Any purchaser of an automobile under a retail installment sales contract who is a Wisconsin resident at the time of purchase has a valid defense against the recovery of the principal, finance charge and other fees included in the contract—in any action or proceeding at law to enforce the contract by any person who has purchased or otherwise acquired the contract—if both of the following are true:
- The person who acquired the contract failed or refused prior to the purchase or acquisition to be licensed as a sales finance company under Wisconsin law
- The person who acquired the contract is engaged in business—in whole or in part—as a sales finance company
Any transaction that constitutes a “consumer transaction” or a “consumer credit transaction” is also subject to the protections set forth in Wis. Chapters 421-427, otherwise known as the Wisconsin Consumer Act.
II. Wis. Stat. § 218.0143—Notice of Insurance to Buyers Under Retail Installment Sales Contracts
Wis. Stat. § 218.0143 requires auto dealers who finance the purchase of automobiles using a retail installment sales contract that provides for insurance coverage—or where a charge is made for insurance coverage—to do one of the following:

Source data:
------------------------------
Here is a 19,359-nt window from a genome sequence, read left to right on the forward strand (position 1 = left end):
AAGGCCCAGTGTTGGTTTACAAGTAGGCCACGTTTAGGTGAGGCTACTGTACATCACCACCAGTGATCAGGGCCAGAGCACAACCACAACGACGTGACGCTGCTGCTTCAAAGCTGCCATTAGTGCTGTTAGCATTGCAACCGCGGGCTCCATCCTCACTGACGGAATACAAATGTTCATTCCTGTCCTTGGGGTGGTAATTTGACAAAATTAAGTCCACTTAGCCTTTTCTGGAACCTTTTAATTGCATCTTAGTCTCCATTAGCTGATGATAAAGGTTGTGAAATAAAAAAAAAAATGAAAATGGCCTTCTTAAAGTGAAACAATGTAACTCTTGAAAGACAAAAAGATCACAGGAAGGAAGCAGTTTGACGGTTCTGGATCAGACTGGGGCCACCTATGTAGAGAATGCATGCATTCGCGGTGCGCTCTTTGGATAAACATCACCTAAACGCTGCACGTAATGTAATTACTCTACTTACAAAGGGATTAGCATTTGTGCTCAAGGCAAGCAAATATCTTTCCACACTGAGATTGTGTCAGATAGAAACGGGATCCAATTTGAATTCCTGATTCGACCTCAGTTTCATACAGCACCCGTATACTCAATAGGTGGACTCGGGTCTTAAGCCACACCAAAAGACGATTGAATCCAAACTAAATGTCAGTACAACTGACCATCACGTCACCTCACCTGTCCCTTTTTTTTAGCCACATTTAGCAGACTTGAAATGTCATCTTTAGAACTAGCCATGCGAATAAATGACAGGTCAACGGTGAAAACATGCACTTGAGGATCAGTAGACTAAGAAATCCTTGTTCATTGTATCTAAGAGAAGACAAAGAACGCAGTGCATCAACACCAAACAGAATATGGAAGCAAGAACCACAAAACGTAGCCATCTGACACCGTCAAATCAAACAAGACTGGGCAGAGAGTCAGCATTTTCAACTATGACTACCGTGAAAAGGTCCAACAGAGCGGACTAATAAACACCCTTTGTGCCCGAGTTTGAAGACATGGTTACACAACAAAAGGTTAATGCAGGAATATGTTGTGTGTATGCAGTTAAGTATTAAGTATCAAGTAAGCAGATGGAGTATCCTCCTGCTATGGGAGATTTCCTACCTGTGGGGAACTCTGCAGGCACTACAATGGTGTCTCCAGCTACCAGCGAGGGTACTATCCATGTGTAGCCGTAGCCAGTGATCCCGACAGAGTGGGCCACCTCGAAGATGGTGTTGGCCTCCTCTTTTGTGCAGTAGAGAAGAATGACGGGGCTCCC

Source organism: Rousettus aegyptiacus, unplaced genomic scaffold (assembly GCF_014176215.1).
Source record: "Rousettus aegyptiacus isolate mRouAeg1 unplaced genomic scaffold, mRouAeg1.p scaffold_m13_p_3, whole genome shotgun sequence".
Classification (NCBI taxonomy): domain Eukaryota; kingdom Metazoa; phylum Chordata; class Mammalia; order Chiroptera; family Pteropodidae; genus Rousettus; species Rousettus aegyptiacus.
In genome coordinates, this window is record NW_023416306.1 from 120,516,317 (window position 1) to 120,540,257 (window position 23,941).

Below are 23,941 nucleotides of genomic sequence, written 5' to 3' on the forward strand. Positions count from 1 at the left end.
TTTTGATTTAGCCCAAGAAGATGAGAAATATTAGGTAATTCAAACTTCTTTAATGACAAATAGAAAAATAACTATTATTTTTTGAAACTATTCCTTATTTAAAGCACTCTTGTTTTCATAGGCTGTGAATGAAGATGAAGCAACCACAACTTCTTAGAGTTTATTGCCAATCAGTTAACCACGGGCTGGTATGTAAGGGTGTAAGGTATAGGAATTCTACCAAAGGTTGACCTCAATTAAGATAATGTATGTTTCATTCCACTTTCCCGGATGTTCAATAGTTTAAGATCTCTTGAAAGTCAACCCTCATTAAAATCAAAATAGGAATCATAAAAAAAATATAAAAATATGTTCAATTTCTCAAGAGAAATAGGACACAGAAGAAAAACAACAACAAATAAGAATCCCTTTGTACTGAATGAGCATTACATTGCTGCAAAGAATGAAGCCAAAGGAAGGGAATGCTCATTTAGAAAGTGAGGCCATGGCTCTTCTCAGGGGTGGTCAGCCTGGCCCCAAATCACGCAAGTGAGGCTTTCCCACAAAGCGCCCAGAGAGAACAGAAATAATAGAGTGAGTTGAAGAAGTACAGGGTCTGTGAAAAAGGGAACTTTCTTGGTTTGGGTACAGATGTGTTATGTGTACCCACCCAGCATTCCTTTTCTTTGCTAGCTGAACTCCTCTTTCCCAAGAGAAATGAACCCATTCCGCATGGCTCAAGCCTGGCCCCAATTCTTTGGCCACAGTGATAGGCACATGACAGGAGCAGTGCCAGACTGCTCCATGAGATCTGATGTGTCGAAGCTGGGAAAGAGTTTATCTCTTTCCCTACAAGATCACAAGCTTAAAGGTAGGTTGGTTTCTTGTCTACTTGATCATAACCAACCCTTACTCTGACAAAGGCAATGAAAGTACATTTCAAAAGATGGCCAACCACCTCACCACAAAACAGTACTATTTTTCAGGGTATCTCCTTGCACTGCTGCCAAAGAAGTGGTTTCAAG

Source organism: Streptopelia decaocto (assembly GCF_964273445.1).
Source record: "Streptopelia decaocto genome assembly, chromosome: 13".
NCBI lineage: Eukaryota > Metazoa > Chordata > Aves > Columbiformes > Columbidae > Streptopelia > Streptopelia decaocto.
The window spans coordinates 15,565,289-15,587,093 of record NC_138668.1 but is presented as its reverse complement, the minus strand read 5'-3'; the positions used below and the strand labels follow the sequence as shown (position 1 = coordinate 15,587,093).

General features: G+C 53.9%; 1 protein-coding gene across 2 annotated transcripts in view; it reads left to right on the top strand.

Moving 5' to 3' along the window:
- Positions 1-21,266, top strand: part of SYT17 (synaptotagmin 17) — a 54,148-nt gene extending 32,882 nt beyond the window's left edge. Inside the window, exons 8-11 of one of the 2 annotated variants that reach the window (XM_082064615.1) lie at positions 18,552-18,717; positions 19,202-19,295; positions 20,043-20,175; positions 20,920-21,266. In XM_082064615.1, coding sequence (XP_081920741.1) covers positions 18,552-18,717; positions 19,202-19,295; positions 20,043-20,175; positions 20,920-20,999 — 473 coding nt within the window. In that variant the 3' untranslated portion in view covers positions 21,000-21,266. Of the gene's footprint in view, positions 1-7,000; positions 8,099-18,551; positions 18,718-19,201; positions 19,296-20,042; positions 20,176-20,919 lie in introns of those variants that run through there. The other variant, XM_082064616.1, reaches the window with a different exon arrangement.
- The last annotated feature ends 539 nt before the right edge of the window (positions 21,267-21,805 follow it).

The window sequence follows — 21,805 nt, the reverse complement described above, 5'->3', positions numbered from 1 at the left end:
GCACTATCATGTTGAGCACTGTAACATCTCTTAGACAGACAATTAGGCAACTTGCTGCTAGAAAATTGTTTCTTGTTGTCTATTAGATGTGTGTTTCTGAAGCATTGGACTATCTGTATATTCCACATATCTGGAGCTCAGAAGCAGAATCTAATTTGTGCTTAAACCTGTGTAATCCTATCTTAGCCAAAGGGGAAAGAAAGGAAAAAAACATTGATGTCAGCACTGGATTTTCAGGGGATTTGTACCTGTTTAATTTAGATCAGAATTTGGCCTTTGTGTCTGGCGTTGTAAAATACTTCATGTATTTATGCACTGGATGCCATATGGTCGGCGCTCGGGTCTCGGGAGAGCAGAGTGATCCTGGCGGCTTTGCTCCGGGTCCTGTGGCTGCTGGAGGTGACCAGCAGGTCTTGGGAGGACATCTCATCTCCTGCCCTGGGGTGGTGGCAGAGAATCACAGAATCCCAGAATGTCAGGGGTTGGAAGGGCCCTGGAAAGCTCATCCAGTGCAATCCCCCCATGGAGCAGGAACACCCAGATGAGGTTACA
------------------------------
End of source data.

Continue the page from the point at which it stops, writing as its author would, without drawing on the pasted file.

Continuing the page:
- Ensure that the insurance policy includes public liability coverage protecting the automobile driver against damages resulting from the negligent use of the automobile
- Notify the purchaser, in writing, at the time of making the retail installment sales contract, that the automobile is not covered by public liability insurance protecting the driver against damages resulting from the negligent use of the automobile
If the auto dealer decides to do the latter, it must obtain—on a form separate from the retail installment sales contract—the signed acknowledgment of the purchaser that he or she has been notified that the contract does not include public liability insurance protecting the driver against damages resulting from the negligent use of the automobile.
III. Wis. Admin. Code § DFI-Bkg 76—Sales Finance Companies
With the exception of one section pertaining to insurance premium rebates, Wis. Admin. Code § DFI-Bkg 76 applies only to retail installment sales contracts that are “consumer credit transactions” as that term is defined by Wis. Stat. § 421.301(10) of the Wisconsin Consumer Act.
A “consumer credit transaction” is defined as:
[A] consumer transaction between a merchant and a customer in which real or personal property, services or money is acquired on credit and the customer’s obligation is payable in installments or for which credit a finance charge is or may be imposed, whether such transaction is pursuant to an open−end credit plan or is a transaction involving other than open−end credit.
The Wisconsin Consumer Act, in turn, only applies to consumer credit transactions where the amount financed is $25,000 or less. So, even though most automobile retail installment sales contracts will meet the definition of consumer credit transaction, not all will be covered by the Wisconsin Consumer Act—due to the amount financed being greater than $25,000.
A. Charges, Prepayments and Insurance Proceeds